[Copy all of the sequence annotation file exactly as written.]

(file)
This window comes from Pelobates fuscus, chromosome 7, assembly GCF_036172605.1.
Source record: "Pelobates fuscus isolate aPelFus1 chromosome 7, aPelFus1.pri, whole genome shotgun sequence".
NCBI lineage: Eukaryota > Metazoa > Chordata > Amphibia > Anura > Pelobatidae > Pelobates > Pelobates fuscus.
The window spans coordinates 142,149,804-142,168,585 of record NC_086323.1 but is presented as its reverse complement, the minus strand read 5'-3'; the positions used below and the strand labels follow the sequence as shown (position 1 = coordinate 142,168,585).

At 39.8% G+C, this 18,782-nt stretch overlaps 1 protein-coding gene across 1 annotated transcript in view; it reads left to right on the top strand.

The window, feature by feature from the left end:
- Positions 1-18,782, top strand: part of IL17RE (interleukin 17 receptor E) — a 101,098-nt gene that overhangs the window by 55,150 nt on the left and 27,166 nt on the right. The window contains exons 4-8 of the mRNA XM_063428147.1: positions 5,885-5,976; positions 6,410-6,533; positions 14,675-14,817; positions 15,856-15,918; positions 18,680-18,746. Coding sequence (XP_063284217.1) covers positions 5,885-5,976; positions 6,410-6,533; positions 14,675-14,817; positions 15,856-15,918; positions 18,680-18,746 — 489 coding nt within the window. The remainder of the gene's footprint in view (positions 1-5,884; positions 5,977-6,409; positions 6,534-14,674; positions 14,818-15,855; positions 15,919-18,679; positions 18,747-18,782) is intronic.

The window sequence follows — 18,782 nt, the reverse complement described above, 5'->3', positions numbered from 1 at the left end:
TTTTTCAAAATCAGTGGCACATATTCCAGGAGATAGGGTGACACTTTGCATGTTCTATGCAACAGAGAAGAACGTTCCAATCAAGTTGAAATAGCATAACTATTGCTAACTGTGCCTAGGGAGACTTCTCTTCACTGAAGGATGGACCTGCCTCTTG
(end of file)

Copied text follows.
This window comes from Pelobates fuscus, chromosome 7, assembly GCF_036172605.1.
Source record: "Pelobates fuscus isolate aPelFus1 chromosome 7, aPelFus1.pri, whole genome shotgun sequence".
NCBI lineage: Eukaryota > Metazoa > Chordata > Amphibia > Anura > Pelobatidae > Pelobates > Pelobates fuscus.
The window spans coordinates 142,149,804-142,168,585 of record NC_086323.1 but is presented as its reverse complement, the minus strand read 5'-3'; the positions used below and the strand labels follow the sequence as shown (position 1 = coordinate 142,168,585).

At 39.8% G+C, this 18,782-nt stretch overlaps 1 protein-coding gene across 1 annotated transcript in view; it reads left to right on the top strand.

The window, feature by feature from the left end:
- Positions 1-18,782, top strand: part of IL17RE (interleukin 17 receptor E) — a 101,098-nt gene that overhangs the window by 55,150 nt on the left and 27,166 nt on the right. The window contains exons 4-8 of the mRNA XM_063428147.1: positions 5,885-5,976; positions 6,410-6,533; positions 14,675-14,817; positions 15,856-15,918; positions 18,680-18,746. Coding sequence (XP_063284217.1) covers positions 5,885-5,976; positions 6,410-6,533; positions 14,675-14,817; positions 15,856-15,918; positions 18,680-18,746 — 489 coding nt within the window. The remainder of the gene's footprint in view (positions 1-5,884; positions 5,977-6,409; positions 6,534-14,674; positions 14,818-15,855; positions 15,919-18,679; positions 18,747-18,782) is intronic.

The window sequence follows — 18,782 nt, the reverse complement described above, 5'->3', positions numbered from 1 at the left end:
TTTTTCAAAATCAGTGGCACATATTCCAGGAGATAGGGTGACACTTTGCATGTTCTATGCAACAGAGAAGAACGTTCCAATCAAGTTGAAATAGCATAACTATTGCTAACTGTGCCTAGGGAGACTTCTCTTCACTGAAGGATGGACCTGCCTCTTG